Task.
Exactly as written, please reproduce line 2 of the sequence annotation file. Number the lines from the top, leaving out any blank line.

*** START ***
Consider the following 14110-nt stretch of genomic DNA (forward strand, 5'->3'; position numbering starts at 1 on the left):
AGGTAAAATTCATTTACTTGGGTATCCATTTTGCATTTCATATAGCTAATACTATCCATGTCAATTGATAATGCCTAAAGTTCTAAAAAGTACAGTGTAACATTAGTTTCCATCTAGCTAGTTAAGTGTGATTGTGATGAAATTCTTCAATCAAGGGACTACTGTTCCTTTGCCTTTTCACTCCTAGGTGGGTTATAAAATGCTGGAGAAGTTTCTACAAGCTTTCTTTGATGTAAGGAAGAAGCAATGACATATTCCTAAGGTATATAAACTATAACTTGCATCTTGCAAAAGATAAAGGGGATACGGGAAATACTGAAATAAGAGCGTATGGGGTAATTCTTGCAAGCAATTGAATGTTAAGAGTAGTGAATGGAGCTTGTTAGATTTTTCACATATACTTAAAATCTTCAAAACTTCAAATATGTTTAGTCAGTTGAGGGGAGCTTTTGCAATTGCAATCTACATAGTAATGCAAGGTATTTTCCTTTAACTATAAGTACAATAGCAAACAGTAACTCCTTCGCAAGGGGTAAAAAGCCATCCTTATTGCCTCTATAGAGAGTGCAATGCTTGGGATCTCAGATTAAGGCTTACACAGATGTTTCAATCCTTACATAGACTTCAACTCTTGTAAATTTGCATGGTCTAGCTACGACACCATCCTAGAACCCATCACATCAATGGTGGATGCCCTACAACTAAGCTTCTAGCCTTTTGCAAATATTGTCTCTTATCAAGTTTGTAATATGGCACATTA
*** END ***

AGGTAAAATTCATTTACTTGGGTATCCATTTTGCATTTCATATAGCTAATACTATCCATGTCAATTGATAATGCCTAAAGTTCTAAAAAGTACAGTGTAACATTAGTTTCCATCTAGCTAGTTAAGTGTGATTGTGATGAAATTCTTCAATCAAGGGACTACTGTTCCTTTGCCTTTTCACTCCTAGGTGGGTTATAAAATGCTGGAGAAGTTTCTACAAGCTTTCTTTGATGTAAGGAAGAAGCAATGACATATTCCTAAGGTATATAAACTATAACTTGCATCTTGCAAAAGATAAAGGGGATACGGGAAATACTGAAATAAGAGCGTATGGGGTAATTCTTGCAAGCAATTGAATGTTAAGAGTAGTGAATGGAGCTTGTTAGATTTTTCACATATACTTAAAATCTTCAAAACTTCAAATATGTTTAGTCAGTTGAGGGGAGCTTTTGCAATTGCAATCTACATAGTAATGCAAGGTATTTTCCTTTAACTATAAGTACAATAGCAAACAGTAACTCCTTCGCAAGGGGTAAAAAGCCATCCTTATTGCCTCTATAGAGAGTGCAATGCTTGGGATCTCAGATTAAGGCTTACACAGATGTTTCAATCCTTACATAGACTTCAACTCTTGTAAATTTGCATGGTCTAGCTACGACACCATCCTAGAACCCATCACATCAATGGTGGATGCCCTACAACTAAGCTTCTAGCCTTTTGCAAATATTGTCTCTTATCAAGTTTGTAATATGGCACATTA